Seems impressive, but…it is not as solid as they think.
Global Consciousness Study
14 years ago the creators of the Global Consciousness Project began placing random number generators all across the world. They call these generators “eggs”. As of now, there are around 60 of these eggs located in Europe, the US, Canada, India, Fiji, New Zealand, Japan, China, Russia, Brazil, Africa, Thailand, South America, and Australia. The purpose of these eggs is to constantly spit out random numbers. Meanwhile, devices are also spitting out “guesses” to what those random numbers could be. They call this the “expected randomness” and they’re figured using some crazy math I couldn’t possibly understand. The researchers then measure how often the random numbers and the guesses match.
Despite skeptics insisting that analyzing randomness is pointless, retired Princeton scientist and head of the GCP Dr. Roger Nelson has kept the project running for a decade and a half, and surprising data just keeps coming. In fact, the results they just released are so far above chance it’s actually kind of shocking. Over the 426 pre-determined events measured in the entirety of the project, the recorded probability of a hit was greater than 1 in 2. Way more. Ttheir hits were measuring in at an overall probability of 1 in a million.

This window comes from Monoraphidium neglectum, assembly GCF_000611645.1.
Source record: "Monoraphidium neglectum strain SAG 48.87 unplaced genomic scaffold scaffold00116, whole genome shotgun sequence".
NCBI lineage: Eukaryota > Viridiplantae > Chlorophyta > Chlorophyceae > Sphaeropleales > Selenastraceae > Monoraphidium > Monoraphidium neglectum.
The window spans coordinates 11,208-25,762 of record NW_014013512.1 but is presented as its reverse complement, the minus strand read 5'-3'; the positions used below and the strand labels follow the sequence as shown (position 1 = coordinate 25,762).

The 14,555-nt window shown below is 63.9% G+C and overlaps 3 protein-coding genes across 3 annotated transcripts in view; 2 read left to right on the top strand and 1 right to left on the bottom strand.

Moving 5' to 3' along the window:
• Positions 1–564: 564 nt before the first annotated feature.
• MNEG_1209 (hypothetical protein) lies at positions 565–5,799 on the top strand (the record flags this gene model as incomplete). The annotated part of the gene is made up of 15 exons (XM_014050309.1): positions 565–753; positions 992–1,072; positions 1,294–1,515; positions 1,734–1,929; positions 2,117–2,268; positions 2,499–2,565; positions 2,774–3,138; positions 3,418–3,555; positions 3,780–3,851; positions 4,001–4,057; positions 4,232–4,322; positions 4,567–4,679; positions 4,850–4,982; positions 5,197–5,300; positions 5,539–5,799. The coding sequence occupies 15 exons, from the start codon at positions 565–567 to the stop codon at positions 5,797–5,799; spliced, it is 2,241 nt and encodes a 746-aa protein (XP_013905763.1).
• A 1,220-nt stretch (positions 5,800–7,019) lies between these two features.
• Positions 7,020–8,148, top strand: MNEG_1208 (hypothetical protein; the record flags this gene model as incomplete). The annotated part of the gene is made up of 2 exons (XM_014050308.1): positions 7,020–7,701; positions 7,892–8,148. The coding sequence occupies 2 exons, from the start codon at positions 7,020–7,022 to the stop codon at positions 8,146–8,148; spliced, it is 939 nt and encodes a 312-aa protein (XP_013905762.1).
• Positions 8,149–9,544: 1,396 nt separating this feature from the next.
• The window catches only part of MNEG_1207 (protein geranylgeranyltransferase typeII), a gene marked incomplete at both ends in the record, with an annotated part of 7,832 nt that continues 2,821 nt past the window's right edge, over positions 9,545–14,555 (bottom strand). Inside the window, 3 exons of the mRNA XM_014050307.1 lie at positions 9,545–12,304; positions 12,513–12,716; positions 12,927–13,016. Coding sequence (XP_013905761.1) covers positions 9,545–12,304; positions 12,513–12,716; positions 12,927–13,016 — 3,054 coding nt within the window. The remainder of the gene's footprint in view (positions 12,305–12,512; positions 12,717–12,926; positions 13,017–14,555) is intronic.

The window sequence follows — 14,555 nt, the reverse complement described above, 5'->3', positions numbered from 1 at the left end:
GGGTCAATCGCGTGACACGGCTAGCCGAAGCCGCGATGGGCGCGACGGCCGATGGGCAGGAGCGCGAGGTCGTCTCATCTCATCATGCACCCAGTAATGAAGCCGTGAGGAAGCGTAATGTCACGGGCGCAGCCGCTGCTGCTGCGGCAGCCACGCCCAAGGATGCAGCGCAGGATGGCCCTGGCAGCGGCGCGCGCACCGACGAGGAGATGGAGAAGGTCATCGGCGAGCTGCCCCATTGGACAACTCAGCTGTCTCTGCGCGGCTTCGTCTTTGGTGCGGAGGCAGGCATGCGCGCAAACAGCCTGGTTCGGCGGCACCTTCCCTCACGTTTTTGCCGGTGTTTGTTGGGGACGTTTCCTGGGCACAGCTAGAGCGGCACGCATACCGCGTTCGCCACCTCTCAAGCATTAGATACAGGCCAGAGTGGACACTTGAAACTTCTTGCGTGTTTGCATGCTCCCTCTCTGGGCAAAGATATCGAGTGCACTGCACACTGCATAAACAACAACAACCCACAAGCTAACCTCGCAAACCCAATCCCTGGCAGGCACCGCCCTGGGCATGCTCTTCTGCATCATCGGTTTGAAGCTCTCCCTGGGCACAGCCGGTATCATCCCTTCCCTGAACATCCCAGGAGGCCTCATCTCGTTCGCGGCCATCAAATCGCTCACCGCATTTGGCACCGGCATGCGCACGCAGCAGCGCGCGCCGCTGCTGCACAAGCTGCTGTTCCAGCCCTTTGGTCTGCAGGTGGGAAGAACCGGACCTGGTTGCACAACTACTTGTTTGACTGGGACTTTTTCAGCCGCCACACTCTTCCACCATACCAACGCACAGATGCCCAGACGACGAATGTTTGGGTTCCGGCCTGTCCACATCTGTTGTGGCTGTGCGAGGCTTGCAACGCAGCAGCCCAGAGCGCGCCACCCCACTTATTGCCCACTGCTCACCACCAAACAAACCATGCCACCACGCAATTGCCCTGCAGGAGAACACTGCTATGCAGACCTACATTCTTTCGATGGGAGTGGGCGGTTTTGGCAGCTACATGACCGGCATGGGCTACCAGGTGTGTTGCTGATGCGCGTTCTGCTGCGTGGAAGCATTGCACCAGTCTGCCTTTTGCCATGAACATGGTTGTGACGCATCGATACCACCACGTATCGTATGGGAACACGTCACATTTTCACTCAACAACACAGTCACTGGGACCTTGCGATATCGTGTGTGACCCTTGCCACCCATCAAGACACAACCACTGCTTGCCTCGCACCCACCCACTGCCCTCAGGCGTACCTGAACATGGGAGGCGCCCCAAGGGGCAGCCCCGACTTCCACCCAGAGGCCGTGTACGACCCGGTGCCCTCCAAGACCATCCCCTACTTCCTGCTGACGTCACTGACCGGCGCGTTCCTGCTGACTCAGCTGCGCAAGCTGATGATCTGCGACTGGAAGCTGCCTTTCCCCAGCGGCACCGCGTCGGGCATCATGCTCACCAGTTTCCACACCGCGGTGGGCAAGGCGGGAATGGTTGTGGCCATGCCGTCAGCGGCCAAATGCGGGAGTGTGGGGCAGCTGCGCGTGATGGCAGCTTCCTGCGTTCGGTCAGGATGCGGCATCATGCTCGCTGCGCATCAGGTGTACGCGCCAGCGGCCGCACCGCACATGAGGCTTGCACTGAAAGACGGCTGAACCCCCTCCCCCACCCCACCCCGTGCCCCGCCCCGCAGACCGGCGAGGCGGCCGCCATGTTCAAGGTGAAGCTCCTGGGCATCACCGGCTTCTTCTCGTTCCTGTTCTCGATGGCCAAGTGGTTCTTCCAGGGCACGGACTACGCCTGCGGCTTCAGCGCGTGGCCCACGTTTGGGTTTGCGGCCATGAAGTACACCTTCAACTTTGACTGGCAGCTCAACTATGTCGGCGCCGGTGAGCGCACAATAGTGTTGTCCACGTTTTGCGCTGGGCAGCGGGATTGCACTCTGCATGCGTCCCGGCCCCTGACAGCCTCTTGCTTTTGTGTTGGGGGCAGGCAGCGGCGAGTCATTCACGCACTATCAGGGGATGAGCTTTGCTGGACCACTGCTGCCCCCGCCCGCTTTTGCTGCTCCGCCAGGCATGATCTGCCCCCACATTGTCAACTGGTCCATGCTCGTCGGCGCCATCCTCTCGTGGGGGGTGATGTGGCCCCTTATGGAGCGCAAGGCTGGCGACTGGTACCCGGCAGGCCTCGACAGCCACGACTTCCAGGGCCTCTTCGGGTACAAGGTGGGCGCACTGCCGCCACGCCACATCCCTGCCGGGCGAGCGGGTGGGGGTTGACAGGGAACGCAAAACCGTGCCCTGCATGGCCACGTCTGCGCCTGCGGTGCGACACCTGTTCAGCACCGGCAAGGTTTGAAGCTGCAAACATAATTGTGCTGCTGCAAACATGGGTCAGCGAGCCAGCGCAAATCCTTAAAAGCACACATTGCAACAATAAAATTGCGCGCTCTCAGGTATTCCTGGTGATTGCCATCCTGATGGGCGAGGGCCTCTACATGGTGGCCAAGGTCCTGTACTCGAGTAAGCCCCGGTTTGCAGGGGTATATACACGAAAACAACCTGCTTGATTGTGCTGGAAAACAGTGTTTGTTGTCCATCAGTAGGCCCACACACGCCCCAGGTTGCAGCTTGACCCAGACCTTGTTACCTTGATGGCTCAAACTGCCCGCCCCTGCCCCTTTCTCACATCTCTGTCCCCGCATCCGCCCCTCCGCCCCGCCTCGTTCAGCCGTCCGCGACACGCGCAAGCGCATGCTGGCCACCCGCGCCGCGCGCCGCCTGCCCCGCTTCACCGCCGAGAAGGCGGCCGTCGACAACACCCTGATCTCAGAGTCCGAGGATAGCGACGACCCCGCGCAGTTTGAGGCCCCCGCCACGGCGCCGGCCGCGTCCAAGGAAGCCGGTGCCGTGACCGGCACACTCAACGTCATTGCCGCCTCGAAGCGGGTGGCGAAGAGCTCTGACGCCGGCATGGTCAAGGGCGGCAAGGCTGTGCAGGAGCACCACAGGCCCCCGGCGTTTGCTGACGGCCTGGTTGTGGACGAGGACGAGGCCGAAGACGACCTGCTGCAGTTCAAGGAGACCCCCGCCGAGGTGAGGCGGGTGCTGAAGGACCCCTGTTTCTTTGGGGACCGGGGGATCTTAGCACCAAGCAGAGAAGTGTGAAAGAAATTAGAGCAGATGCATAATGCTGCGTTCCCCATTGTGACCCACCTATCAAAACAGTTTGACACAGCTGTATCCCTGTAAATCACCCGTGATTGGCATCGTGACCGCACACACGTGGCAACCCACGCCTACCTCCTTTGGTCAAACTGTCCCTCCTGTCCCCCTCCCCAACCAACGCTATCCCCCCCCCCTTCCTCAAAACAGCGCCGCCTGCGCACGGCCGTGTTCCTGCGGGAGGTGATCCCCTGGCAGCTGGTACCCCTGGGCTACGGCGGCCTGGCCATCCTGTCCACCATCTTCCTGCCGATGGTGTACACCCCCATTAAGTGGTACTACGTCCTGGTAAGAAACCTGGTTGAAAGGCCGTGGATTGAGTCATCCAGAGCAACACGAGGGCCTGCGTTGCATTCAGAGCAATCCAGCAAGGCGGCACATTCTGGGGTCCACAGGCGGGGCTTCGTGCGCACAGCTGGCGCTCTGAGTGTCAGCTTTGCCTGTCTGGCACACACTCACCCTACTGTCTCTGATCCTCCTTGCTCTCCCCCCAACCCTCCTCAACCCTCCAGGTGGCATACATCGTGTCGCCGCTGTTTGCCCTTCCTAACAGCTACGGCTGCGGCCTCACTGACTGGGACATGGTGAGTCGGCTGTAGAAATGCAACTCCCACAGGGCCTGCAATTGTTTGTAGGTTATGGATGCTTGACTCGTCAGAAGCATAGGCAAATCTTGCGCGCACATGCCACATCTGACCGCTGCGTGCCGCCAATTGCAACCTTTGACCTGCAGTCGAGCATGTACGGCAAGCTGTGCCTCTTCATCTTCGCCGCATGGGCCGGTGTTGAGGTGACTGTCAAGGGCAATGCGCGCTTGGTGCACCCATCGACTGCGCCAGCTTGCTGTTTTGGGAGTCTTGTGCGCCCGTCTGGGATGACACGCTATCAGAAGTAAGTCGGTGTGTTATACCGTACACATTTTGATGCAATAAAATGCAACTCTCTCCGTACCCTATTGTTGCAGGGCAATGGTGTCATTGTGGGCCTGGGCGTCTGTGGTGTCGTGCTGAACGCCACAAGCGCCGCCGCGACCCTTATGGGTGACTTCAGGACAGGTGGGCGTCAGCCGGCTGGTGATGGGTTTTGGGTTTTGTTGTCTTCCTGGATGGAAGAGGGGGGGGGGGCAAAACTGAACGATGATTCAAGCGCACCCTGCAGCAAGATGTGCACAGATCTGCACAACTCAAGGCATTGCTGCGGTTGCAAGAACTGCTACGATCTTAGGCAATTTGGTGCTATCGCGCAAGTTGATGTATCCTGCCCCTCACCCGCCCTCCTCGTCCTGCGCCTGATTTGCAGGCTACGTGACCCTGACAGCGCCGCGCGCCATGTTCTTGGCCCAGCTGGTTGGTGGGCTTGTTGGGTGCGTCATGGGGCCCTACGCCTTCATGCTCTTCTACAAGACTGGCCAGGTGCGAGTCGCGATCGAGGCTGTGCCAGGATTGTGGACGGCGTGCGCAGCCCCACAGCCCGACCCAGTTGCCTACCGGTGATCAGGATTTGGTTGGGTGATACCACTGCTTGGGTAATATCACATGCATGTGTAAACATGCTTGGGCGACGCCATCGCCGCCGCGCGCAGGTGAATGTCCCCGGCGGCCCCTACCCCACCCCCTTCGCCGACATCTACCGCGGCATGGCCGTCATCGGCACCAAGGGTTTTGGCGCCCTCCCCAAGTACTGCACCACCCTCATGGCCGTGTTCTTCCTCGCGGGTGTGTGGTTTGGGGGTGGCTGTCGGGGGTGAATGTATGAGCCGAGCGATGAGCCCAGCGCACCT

Criticisms of this project are fierce.
The problem is that people outside their lab either fail to reach the same conclusions or find their methodology so flawed that it’s pointless to even review the findings. They do publish what they call criticism on their web site, but it’s mainly comments and suggestions from their associates. There is not a lot of published criticism of Global Consciousness out there to cite, and one reason is that their theory lacks consistent claims that are specific enough to be tested.
The fail to clairfy some fundamental items such as What type of event qualifies as “significant”? and What type of effect in the data constitutes a result? This Skeptoid piece also points out that there are “flagrant” flaws in their methodology.
There are other ways to test this besides random number generators. They are making an astounding claim. Other threads of evidence should point to this as well if it is valid.
So, hype the results as they will, if these serious flaws exist, then this data will not mean a hill of beans.
And this video describes the project.
Any more info? Let’s see it in the comments.